We have to be ready to die at any second. That’s one of the most important things I learnt from Karta Singh. When he said that, in his usual eyebrows-arched, cheeks-puffed, zap-of-lightning kind of way, I thought, ‘Yeah, I’m ready to die.’ Meaning I’m not particularly scared of death, and I don’t have much stuff for others to sort through after I go, thanks to Marie Kondo.
But now I’m reading The Tibetan Book Of Living & Dying, which unpacks the teachings within The Tibetan Book Of The Dead, I realise there’s a deeper subtlety to Karta’s teaching.
As well as always having our ducks in a row because we don’t know when our time’s up, we also have to be actually ready for the moment of death, for the journey that we’re about to embark on, prepared with the presence, the conscious awareness to put what we’ve learnt about this journey into action.
When death strikes, we need to remain utterly conscious as we watch everything we’ve ever known crumble around us – our physical body dropping away, our senses imploding, our mind dissolving, our thoughts folding (ie the most confusing and overwhelming process, even when we are aware of what might be happening to us) – and we still need to remember what to do and where to go. I’m other words, we need to remain present – ready – in every moment because who knows when it’s going to happen.
So here’s what to do and where to go… There are nine holes in our body, according to The Tibetan Book Of The Dead. And our soul/essence/subtle body can leave through any one of them, determining our journey onwards (the anus, it goes without saying, is the least desirable exit route!).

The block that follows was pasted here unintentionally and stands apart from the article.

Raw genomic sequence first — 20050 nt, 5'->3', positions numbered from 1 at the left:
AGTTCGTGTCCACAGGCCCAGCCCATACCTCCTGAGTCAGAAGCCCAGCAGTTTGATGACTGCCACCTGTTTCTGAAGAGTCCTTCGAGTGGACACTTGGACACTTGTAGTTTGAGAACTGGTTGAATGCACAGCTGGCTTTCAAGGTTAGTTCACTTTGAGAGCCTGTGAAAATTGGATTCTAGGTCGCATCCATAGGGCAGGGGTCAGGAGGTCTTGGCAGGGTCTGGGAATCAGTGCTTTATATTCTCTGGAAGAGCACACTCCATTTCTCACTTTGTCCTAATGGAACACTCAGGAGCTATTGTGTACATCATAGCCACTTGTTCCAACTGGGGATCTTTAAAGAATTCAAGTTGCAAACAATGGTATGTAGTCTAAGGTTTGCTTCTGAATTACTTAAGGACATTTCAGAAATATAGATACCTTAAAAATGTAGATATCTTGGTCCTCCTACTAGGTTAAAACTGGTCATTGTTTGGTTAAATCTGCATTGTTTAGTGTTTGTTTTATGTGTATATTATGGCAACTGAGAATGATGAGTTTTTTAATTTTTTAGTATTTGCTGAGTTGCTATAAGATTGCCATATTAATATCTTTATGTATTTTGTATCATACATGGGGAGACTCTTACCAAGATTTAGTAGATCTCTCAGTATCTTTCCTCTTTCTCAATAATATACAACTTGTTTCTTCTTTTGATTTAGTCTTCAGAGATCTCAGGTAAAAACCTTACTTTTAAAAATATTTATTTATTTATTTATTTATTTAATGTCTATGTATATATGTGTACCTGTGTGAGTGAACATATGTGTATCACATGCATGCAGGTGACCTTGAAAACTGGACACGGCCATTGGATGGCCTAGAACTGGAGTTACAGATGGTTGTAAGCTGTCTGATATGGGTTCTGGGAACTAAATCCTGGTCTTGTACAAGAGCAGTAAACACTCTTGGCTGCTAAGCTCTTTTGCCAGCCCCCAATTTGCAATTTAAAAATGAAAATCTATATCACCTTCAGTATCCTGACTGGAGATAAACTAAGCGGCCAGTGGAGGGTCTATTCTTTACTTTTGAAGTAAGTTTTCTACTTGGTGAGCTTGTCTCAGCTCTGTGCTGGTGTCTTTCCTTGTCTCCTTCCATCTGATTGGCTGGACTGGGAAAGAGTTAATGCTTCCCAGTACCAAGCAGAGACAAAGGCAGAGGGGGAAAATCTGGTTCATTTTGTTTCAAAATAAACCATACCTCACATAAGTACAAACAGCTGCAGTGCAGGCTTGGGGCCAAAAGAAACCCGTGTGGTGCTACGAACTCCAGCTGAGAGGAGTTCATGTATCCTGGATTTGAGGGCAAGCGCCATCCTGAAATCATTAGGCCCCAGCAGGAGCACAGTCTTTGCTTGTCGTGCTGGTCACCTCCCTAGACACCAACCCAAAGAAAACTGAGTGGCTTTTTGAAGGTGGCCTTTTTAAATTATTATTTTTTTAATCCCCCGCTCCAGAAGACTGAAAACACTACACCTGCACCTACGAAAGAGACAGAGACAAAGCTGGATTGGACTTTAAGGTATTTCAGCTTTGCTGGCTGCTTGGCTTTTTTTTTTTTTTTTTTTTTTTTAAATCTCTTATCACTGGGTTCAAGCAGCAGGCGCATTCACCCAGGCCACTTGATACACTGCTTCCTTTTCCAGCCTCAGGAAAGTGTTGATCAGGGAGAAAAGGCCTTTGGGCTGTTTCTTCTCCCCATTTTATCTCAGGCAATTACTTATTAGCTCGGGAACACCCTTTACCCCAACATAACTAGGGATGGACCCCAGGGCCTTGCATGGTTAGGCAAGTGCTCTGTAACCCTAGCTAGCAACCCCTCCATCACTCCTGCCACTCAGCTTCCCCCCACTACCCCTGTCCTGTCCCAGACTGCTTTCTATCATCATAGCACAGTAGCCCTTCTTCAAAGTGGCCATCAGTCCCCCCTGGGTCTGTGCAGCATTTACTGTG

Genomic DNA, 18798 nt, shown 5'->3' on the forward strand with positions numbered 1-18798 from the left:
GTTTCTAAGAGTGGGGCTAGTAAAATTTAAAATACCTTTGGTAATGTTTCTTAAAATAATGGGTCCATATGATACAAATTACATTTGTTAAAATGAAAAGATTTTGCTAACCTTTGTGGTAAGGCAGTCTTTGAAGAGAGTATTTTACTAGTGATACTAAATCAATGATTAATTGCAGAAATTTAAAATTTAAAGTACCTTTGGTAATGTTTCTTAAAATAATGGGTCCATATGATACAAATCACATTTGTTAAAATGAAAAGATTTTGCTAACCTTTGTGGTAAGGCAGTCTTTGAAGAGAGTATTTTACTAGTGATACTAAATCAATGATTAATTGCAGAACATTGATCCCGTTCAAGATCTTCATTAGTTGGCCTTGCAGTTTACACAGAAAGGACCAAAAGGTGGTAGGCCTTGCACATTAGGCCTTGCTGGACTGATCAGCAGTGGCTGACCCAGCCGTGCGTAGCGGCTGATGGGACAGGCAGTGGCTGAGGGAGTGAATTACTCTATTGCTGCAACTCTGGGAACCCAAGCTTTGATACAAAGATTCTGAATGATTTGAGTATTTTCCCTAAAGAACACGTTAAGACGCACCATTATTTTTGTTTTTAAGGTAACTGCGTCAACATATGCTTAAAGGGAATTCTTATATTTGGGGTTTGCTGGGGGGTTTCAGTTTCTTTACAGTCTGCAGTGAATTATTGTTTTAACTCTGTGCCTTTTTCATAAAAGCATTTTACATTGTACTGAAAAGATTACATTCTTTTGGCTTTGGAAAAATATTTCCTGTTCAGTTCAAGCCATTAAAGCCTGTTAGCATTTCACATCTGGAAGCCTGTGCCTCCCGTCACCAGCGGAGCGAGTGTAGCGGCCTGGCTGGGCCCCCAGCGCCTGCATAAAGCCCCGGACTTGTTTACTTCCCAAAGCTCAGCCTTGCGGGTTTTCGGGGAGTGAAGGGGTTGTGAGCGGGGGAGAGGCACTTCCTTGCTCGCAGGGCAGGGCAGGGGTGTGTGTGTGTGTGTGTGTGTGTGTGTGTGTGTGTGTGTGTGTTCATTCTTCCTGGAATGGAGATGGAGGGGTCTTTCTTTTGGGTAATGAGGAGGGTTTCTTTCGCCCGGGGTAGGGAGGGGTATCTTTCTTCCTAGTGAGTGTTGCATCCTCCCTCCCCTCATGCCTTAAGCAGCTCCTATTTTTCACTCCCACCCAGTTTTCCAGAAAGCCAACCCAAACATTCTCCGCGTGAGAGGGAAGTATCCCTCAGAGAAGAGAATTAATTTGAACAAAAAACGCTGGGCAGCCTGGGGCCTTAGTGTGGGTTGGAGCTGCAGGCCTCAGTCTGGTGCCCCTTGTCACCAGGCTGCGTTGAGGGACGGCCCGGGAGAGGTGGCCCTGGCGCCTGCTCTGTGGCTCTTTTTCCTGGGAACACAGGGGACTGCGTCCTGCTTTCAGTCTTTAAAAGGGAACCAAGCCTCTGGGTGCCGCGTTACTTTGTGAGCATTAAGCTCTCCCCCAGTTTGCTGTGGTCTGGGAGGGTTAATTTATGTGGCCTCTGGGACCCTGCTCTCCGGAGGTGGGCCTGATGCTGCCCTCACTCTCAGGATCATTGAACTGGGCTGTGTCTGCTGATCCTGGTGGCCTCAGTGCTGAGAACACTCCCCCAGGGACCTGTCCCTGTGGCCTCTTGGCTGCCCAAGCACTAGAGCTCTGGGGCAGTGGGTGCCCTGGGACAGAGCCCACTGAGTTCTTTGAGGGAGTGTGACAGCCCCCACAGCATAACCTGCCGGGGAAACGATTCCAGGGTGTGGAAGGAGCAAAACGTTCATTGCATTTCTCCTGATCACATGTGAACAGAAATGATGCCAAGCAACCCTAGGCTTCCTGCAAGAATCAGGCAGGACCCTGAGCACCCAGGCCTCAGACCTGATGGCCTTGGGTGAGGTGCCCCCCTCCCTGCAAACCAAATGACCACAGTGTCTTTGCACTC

Or, ideally, we can move our consciousness up through our central channel (shushmuna) and out through the top of our head – the crown chakra, or tenth gate. This is the most auspicious exit point, as from here we can eject ourselves upwards and melt into the Ek Ong Kar, the All That Is, the Ground Luminosity. It’s here that we have a chance for liberation, enlightenment, freedom from the cycle of karma and rebirth.
Sogyal Rinpoche’s teachings on The Tibetan Book Of The Dead go into a lot more fascinating detail which I unfortunately don’t have space to go into here, and I highly recommend his book if you haven’t read it already, but in a nutshell, it’s up through the spine, out through the crown and bam, blend with the universe!
And this is yet another reason why I love kundalini yoga. Because it teaches me to die in every kriya. The squeeze of mulbandh (the no-go exit point). The subtle rush of consciousness up the spine and through the crown of the head. That expansive Wahe Guru! that completes every kriya. It’s a road map for when our time is up.
Let’s remember it when it’s important, fellow yogis!
Sat nam x